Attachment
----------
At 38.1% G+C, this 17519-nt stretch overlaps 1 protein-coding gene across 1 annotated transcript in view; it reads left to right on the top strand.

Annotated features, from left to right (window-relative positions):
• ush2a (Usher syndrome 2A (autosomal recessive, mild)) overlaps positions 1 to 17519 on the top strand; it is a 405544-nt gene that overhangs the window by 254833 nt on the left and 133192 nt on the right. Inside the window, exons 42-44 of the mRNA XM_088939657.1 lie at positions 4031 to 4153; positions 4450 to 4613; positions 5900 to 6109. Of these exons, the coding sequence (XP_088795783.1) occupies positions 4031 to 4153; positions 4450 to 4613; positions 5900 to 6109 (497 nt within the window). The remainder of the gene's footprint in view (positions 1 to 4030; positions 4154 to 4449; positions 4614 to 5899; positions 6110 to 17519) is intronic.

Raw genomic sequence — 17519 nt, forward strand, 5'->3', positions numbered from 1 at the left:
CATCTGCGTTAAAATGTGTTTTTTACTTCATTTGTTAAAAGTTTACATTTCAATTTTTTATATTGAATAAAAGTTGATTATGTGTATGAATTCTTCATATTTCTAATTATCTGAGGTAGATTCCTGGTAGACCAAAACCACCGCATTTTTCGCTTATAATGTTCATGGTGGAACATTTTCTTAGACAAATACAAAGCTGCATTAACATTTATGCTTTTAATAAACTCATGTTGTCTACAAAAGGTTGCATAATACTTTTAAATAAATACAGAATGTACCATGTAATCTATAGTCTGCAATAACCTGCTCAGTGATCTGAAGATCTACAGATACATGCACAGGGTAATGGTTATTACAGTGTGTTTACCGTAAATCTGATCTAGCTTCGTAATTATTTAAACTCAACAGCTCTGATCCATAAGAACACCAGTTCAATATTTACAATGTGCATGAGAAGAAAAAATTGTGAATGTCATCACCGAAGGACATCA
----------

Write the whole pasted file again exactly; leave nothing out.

At 38.1% G+C, this 17519-nt stretch overlaps 1 protein-coding gene across 1 annotated transcript in view; it reads left to right on the top strand.

Annotated features, from left to right (window-relative positions):
• ush2a (Usher syndrome 2A (autosomal recessive, mild)) overlaps positions 1 to 17519 on the top strand; it is a 405544-nt gene that overhangs the window by 254833 nt on the left and 133192 nt on the right. Inside the window, exons 42-44 of the mRNA XM_088939657.1 lie at positions 4031 to 4153; positions 4450 to 4613; positions 5900 to 6109. Of these exons, the coding sequence (XP_088795783.1) occupies positions 4031 to 4153; positions 4450 to 4613; positions 5900 to 6109 (497 nt within the window). The remainder of the gene's footprint in view (positions 1 to 4030; positions 4154 to 4449; positions 4614 to 5899; positions 6110 to 17519) is intronic.

Raw genomic sequence — 17519 nt, forward strand, 5'->3', positions numbered from 1 at the left:
CATCTGCGTTAAAATGTGTTTTTTACTTCATTTGTTAAAAGTTTACATTTCAATTTTTTATATTGAATAAAAGTTGATTATGTGTATGAATTCTTCATATTTCTAATTATCTGAGGTAGATTCCTGGTAGACCAAAACCACCGCATTTTTCGCTTATAATGTTCATGGTGGAACATTTTCTTAGACAAATACAAAGCTGCATTAACATTTATGCTTTTAATAAACTCATGTTGTCTACAAAAGGTTGCATAATACTTTTAAATAAATACAGAATGTACCATGTAATCTATAGTCTGCAATAACCTGCTCAGTGATCTGAAGATCTACAGATACATGCACAGGGTAATGGTTATTACAGTGTGTTTACCGTAAATCTGATCTAGCTTCGTAATTATTTAAACTCAACAGCTCTGATCCATAAGAACACCAGTTCAATATTTACAATGTGCATGAGAAGAAAAAATTGTGAATGTCATCACCGAAGGACATCA